Rolling hills, rocky ridges, open plains and seascapes provide fantastic settings and subjects in their own right. Early morning hues and night-time fiery reds, crashing cascading waves and tranquil, reflective waters are favourite themes. Colourful settlements nestle into foothills and straggle attractively along shorelines.
Where to go
The capital city, Stanley, has many buildings of interest from pioneer cottages and Christ Church Cathedral, to the striking Cape Pembroke Lighthouse and iconic Whalebone Arch.
Saunders Island, lying three miles off the northwest coast of West Falkland, comprises 30,000 acres with just over 66 miles of coastline. While this is a popular spot for wildlife photographers (the area is home to many breeding seabirds, in particular black-browed albatrosses, and rockhopper penguins), it also boasts some impressive natural landscapes. The present-day settlement is situated at the base of a range of hills, the highest of which is Rookery Mountain (422m). Other impressive peaks include Mount Harston (436m) and Mount Rees (372m), both of which make excellent subjects.
Port Howard makes a superb base from which to explore West Falkland, and offers a variety of photography opportunities. Double Stream, just over halfway to the far end of Port Howard Harbour, enters the sound in a broad expanse of stone and mud. The views from here are fantastic, looking out from Port Howard Harbour into Falkland Sound. The most adventurous travellers will make a detour up to Freezer Rocks on the side of Mount Maria, where they can photography the line of rocks jutting up through the diddle-dee and ferny vegetation in a commanding position above the settlement.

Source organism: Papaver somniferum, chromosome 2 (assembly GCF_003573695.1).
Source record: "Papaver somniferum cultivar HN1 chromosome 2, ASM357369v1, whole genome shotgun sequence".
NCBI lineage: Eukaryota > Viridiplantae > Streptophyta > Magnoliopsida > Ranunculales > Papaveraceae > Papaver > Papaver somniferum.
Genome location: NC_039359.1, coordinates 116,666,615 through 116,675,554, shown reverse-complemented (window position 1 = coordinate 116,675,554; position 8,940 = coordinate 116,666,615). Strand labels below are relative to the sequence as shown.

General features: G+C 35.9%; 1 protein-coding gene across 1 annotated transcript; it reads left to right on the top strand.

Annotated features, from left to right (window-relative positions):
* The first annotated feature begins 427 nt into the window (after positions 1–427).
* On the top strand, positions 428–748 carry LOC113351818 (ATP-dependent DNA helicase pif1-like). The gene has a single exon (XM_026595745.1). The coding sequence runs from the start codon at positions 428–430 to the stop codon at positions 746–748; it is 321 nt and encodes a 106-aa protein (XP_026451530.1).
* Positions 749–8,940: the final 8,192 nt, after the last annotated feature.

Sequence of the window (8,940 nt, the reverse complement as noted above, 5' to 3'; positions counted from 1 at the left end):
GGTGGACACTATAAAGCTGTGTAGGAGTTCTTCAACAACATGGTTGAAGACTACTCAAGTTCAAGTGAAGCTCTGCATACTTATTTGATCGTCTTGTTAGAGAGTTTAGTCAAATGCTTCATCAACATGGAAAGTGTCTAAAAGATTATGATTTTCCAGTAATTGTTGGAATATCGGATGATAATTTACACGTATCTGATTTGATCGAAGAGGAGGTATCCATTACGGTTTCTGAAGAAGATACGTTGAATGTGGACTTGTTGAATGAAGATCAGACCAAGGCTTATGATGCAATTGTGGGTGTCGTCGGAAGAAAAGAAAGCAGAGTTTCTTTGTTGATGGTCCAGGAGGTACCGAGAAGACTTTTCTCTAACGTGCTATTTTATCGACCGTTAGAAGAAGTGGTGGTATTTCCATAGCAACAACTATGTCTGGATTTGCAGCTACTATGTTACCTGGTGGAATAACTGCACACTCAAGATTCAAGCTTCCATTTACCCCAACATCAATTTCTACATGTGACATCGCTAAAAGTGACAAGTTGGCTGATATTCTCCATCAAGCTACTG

Spare batteries can sometimes be bought on the islands but cannot be guaranteed, and the same is true for SD cards, lens caps, filters, etc. Very long lenses are not really very useful for most of the local wildlife, as it is so tame, although they can have their uses for taking close-ups of seabirds.
Wide-angle lenses are very useful, as there are many magnificent panoramas that would make superb photographs. A good lens cloth and a dusting brush are essential on the islands. As the visitor is rarely far from the sea, salt spray is another problem to be considered.
Visitors will have just as much to film whether it be on a mobile phone or a dedicated camera. Much of the wildlife is very lively, whether it be squabbling elephant seals, baby penguins or just the sea crashing on the shore. Wind noise can be a problem at times, but does add to the atmosphere of the video. As with photography, remember to keep a respectful distance from wildlife and don’t interfere with their normal behaviour – it is possible to get good footage with almost any device when the sun is out in such a photogenic place.
There are a number of opportunities for photography enthusiasts. While it is perfectly possible to explore and photograph the islands yourself, visitors may also wish to get in contact with tour operator.
Photography tours can be organised with Design in Nature or Responsible Travel, an operator covering a wide range of holidays from photography to cultural, that market as an environmentally friendly company.
To learn more about the Falkland Islands, visit the Falkland Islands Tourist Board website or check out Will Wagstaff’s guide: